- Other findings
- The powerline was not fitted with visual warning markers, nor was there a requirement for such markers in accordance with the relevant Australian Standard.
The final report was released on the 12th of April, 2014. The pilot of the aircraft was charged with manslaughter, recklessly inflicting grievous bodily harm and endangering the life of another flying below 500-feet. In April 2016, he was sentenced to 15-months suspended jail sentence for reckless flying, having been acquitted of manslaughter. The front-seat passenger, the girl’s father, said in court that he wished that he had died with her that day.
A tragedy in every way.
A very avoidable tragedy. In my younger years, I did many things with aircraft that simply should not be repeated. No, I must not be the one to throw the first stone.
I got away with it. I dragged a banner back to base, too proud to cast it off and landed at the aerodrome – a grass strip – in weather conditions that probably were below even Cat 2 limits. Never mind that my only instruments were an ASI, a compass, an altimeter, a few engine instruments, a fuel gauge (a little floating ball in a glass standpipe) and a VHF com. That was all. Yes, we were young and foolish.
On the other hand, even with visibility at or below VFR minima, we did not need a map, even a compass that was more than 45 degrees out, visibility no more than 1500 metres, we still found our way. The mechanics told me not to fly under those conditions. They were unwilling at first to check the compass but in for a shock when they eventually did a compass swing.
We got paid by the hour, recorded on a barograph, so we delayed returning until the very last moment.
Returning on occasion meant that we had to worry about the advertising banner. It was suspended behind the aircraft and could drop about 5 metres below us. If we were making it home with a cloud base less than 200 feet we did not have any margin.
But we flew often about 40 hours a week. And surprisingly, there were very few accidents. And hardly any resulting in injuries, let alone fatalities .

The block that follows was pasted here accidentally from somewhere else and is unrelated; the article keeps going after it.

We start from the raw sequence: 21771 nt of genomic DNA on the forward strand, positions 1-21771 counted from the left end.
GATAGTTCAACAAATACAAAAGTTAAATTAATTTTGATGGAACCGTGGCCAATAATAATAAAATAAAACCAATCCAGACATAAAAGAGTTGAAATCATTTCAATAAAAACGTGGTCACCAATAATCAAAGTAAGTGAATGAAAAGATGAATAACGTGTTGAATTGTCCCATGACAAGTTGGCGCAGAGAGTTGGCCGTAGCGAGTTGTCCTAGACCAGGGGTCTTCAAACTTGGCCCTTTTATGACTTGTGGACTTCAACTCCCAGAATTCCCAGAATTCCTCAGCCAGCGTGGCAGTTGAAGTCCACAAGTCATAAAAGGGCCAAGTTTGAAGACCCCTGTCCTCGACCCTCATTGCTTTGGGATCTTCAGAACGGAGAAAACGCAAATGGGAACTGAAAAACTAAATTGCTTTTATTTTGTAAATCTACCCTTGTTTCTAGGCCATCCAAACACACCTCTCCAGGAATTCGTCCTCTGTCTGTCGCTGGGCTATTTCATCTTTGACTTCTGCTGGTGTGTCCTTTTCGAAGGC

Practice is a major factor, a life saver. At least, we did have that. In a few short years I logged thousands of hours.Unfortunately, banner towing hours are as good as worthless when it comes to applying to an airline.
It always makes me feel sad, but also uneasy when I read about accidents like this one. I got away with a lot of very stupid flying. It made for great bragging in the flying club, but looking back we must have been very poor role models. And I sometimes wonder, were the others too polite to call us idiots to our face?
The Tiger Club used to have reminders in the cockpit of all their aircraft: “All aircraft bite fools”.
Okay, they sometimes growled a bit at me, but did not bite.. . I am retired now, the non-flying public can breathe a sigh of relief.
As part of my PAX rating it was drilled into me by my cfi that ALL FLIGHTS WITH PAX ARE CONDUCTED IN A SAFE AND LAWFULL MANNER never showboat with someone elses life do that s**t in your own time.
First rule of flying with passengers – YOU are responsible for them and should not risk them with illegal or dangerous manoeuvres. I couldn’t live with myself if I had been this irresponsible. If there is any justice the pilot should be in jail for manslaughter.
I agree totally with Hind and Matthew.
My entry was perhaps intended as a confession, but much less a justification of all sorts of foolish things. I wrote it in response to Sylvia’s article to show that many, most of us probably, have been tempting fate one way or another. And her entry shows us what it can lead to. No time in jail can be worse than the life sentence of having to live with the consequences of your own brief act of irresponsibility.
So no, I was not trying to brag, I was just hoping that my realisation of having been very stupid in my early days of flying, and publicly owning up to it, will be a help to others who may be tempted to behave irresponsibly and prevent other accidents like the one described here.
The fact that I got away with it is no guarantee that it won’t happen.
I can fill a few pages with “Things a pilot should not do if (s)he wants to live a long life”. Not only that, I would have committed all those sins and worse, they would all have been true. So no, let us stop right here.
Enough is enough.
There is the old saying: “There are old pilots and there are bold pilots, but there are no old and bold pilots”. True but like with every rule, there are always a few exceptions. Perhaps the Power of Creation allows them to survive in order to warn others?
Having said that (ahhh, off my chest !) at least, when involved in banner towing we did not carry passengers.